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News Wrap: Obama meets with GOP leaders to discuss common ground

February 2, 2016 at 6:45 PM EDT
U.S. House Speaker Paul Ryan (R-WI) arrives to meet with President Barack Obama and Senate Majority Leader Mitch McConnell at the White House in Washington February 2, 2016.  REUTERS/Jonathan Ernst - RTX254BC

JUDY WOODRUFF: Good evening. I’m Judy Woodruff.

GWEN IFILL: And I’m Gwen Ifill.

JUDY WOODRUFF: On the “NewsHour” tonight: on to New Hampshire. Presidential candidates face high stakes in next week’s primary after Iowa voters hand a surprising victory to Ted Cruz and a slim win to Hillary Clinton.

GWEN IFILL: Also ahead this Wednesday: Is Oklahoma’s free pre-kindergarten program worth the cost?

WILLIAM GORMLEY, Georgetown University: In Tulsa, the single best predictor of a child’s verbal test skills is not race, or income, but whether that child was in pre-K the previous year.

JUDY WOODRUFF: And looking into The New York Times’ archives of never-before-published photographs in black history.

GWEN IFILL: All that and more on tonight’s “PBS NewsHour.”


JUDY WOODRUFF: Wall Street took another beating today as oil fell back below $30 a barrel, and Chevron and ExxonMobil turned in their worst quarters since 2002. The Dow Jones industrial average lost 295 points to close at 16153. The Nasdaq fell more than 100 points, and the S&P 500 dropped 36.

GWEN IFILL: President Obama held a relatively rare meeting with the top House and Senate Republicans today, but it’s not clear they accomplished much. The White House hoped to lay out a bipartisan agenda.

But, beforehand, even as he spoke of cooperation, House Speaker Paul Ryan said he’s glad that — quote — “The days of Barack Obama’s presidency are numbered.”

REP. PAUL RYAN (R-WI), Speaker of the House: We get along with each other personally. We agree to disagree on these things, and so we will put those disagreements in check, see where the common ground is, go act on that common ground to get some things done. And then on the big issues that we don’t agree, we believe we have an obligation to our constituents and our fellow citizens to offer alternatives, and that’s what we’re going to be doing this year.

GWEN IFILL: Senate Majority Leader Mitch McConnell said the two sides can work on stopping the heroin epidemic and containing the Zika virus.

JUDY WOODRUFF: In Iraq, there’s word that thousands of civilians trapped inside Fallujah are running out of food and basic medicine. The governor of Anbar province appealed today for the U.S. coalition to airdrop humanitarian aid into the city. Security forces are trying to retake Fallujah from Islamic State militants.

GWEN IFILL: Talks aimed at ending Syria’s civil war appeared to sputter in Geneva today. The Syrian government refused to meet with the opposition, and the rebels condemned a government offensive near Aleppo, Syria’s largest city. The assault, aided by Russian airstrikes, captured a village north of Aleppo. Advances by government troops are now threatening rebel supply lines there.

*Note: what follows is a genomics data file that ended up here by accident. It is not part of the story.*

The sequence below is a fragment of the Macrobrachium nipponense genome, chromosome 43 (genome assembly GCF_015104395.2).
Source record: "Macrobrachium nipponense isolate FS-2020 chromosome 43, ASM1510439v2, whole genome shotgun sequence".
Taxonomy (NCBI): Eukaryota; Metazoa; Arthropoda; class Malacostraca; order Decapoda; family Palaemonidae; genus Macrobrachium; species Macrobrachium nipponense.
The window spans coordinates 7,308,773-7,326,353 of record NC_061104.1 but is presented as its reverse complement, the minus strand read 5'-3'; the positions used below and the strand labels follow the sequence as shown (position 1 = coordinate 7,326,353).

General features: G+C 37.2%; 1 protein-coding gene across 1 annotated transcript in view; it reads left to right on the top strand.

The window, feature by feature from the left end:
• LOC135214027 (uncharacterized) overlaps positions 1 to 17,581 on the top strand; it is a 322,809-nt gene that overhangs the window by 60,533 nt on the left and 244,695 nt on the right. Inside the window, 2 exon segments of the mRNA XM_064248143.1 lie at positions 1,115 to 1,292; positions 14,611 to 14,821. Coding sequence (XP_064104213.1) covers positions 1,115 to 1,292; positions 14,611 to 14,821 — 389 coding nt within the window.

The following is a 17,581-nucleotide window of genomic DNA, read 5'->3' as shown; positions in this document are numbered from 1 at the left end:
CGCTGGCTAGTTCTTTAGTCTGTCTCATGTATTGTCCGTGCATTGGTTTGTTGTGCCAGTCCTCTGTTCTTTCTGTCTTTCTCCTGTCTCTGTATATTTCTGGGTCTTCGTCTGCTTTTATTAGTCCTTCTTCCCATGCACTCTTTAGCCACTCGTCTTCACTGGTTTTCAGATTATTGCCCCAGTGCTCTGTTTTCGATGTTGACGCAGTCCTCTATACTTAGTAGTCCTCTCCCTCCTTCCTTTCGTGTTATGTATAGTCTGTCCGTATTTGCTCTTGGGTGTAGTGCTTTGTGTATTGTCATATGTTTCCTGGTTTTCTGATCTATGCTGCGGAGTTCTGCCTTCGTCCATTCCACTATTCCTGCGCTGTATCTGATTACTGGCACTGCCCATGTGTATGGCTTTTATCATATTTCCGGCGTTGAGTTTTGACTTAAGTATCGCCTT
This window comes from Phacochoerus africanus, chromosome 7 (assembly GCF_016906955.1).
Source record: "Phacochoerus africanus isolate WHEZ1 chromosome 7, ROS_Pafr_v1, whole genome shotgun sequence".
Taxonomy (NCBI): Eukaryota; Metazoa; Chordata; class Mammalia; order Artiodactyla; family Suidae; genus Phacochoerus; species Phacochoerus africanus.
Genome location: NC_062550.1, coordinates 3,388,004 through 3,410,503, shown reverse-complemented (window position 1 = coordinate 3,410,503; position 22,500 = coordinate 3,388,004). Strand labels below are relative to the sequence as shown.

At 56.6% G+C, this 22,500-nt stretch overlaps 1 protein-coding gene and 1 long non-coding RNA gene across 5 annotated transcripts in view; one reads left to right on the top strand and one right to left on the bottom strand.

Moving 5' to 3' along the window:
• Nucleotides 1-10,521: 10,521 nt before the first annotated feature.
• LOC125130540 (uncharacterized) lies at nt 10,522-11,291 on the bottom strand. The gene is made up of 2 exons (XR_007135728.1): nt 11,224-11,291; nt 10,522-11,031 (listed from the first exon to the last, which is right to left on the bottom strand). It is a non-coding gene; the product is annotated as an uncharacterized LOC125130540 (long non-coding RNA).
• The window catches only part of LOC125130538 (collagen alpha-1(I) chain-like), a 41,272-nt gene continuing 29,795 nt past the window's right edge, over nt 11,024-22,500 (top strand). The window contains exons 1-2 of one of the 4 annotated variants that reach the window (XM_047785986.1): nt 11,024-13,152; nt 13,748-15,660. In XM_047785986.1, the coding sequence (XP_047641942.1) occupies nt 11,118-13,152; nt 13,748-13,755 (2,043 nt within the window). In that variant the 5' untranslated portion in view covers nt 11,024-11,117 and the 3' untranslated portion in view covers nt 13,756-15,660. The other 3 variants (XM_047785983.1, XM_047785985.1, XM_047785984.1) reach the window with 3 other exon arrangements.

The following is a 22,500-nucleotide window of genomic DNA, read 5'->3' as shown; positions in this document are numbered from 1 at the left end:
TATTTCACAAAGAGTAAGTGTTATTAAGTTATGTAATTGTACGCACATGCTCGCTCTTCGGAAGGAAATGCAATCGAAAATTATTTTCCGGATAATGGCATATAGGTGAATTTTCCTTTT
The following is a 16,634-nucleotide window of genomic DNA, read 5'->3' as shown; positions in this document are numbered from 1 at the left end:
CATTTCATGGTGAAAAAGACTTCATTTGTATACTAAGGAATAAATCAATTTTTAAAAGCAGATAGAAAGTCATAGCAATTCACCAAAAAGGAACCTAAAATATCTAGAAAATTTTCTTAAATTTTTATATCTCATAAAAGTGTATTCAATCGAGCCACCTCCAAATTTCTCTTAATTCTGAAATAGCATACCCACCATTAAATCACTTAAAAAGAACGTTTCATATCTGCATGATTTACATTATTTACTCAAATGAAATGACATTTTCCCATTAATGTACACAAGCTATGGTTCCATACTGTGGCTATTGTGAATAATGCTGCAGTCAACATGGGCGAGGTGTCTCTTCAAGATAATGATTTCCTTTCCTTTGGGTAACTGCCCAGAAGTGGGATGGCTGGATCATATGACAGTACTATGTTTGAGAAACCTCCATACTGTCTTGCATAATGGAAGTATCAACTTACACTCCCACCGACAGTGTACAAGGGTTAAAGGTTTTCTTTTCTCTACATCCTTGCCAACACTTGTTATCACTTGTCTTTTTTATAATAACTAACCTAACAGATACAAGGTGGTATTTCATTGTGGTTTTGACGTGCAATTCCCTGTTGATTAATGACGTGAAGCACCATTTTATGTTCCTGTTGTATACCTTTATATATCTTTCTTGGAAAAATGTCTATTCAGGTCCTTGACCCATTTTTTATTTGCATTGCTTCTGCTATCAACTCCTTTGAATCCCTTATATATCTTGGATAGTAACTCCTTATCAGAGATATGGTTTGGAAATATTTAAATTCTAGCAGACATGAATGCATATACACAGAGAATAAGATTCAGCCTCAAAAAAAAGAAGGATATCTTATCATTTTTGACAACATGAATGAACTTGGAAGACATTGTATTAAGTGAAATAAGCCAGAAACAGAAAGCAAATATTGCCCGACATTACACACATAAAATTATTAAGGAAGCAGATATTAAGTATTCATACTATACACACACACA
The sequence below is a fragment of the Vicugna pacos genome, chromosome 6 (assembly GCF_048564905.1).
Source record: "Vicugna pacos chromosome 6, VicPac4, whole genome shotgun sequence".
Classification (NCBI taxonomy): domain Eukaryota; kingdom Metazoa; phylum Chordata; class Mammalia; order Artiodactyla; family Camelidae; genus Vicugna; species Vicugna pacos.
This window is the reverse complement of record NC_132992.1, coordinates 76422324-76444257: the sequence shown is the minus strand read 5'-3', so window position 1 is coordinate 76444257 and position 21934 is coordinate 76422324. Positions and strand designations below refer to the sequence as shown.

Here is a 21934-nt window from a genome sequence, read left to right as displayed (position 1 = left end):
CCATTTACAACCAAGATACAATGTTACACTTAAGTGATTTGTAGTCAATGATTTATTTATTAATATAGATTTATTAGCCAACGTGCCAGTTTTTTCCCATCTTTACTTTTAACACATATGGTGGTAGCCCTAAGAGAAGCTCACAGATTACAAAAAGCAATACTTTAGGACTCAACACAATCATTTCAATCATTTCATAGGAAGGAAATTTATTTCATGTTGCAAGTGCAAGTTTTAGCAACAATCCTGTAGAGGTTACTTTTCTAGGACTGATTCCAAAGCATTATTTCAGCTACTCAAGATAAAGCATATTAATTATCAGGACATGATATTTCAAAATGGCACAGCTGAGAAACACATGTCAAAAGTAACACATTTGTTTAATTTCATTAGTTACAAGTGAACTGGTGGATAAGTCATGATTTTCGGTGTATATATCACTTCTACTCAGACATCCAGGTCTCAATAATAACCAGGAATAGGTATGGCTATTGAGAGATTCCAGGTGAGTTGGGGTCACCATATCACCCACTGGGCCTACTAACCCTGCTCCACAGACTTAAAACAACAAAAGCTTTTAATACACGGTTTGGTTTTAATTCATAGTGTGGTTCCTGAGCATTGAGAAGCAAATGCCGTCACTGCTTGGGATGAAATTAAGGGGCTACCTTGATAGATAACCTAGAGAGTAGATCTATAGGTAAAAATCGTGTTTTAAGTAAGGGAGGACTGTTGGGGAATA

JUDY WOODRUFF: The top American commander in Afghanistan is warning the U.S. needs to make a longer-term commitment. At a House hearing today, Army General John Campbell said that Afghan forces are plagued by poor leadership.

GEN. JOHN CAMPBELL, Commander, U.S. Forces – Afghanistan: Now more than ever, the United States shouldn’t waver on Afghanistan. Afghanistan is at an inflection point. I believe, if we do not make deliberate, measured adjustments, 2016 is at risk of being no better and possibly worse than 2015.

JUDY WOODRUFF: President Obama’s current plan calls for cutting U.S. troop numbers in Afghanistan from 9,800 to 5,500 before he leaves office.

GWEN IFILL: The top Marine and Army generals called today for women to register for the draft. The secretaries of the Navy and the Air Force declined to go that far. All four spoke at a Senate hearing on the Pentagon decision to open all combat roles to women.

JUDY WOODRUFF: Nine more migrants have drowned off Western Turkey, in rough winter seas as they tried to reach Greece. And the International Organization for Migration announced today that more than 360 people died in the attempt last month. The IOM also reported more than 62,000 migrants managed to make it to Europe in January. About one-third were children traveling alone.

GWEN IFILL: A winter storm brought here new dangers across much of the U.S. today, from New Mexico to Michigan, with blizzard warnings, tornado alerts and more. In Iowa, the snow came a day after the Democratic and Republican caucuses. Roads were so slick in some places that even the snowplows had trouble making their way.

JUDY WOODRUFF: There might be some good news for the winter-weary on this Groundhog Day. The human handlers of Punxsutawney Phil say that Pennsylvania’s most famous furry rodent failed to see his shadow this morning. That’s supposed to mean an early spring. Groundhogs in New York, Georgia and Wisconsin agreed, but two in Michigan and Ohio forecast six more weeks of winter.

So, who do we believe?

GWEN IFILL: We don’t believe any of them. I’m very skeptical about this.

Still to come on the “NewsHour”: high stakes get higher ahead of New Hampshire’s primary; the U.S. moves to squash a growing Isis threat in Libya; another major city’s police force goes under review; and much more.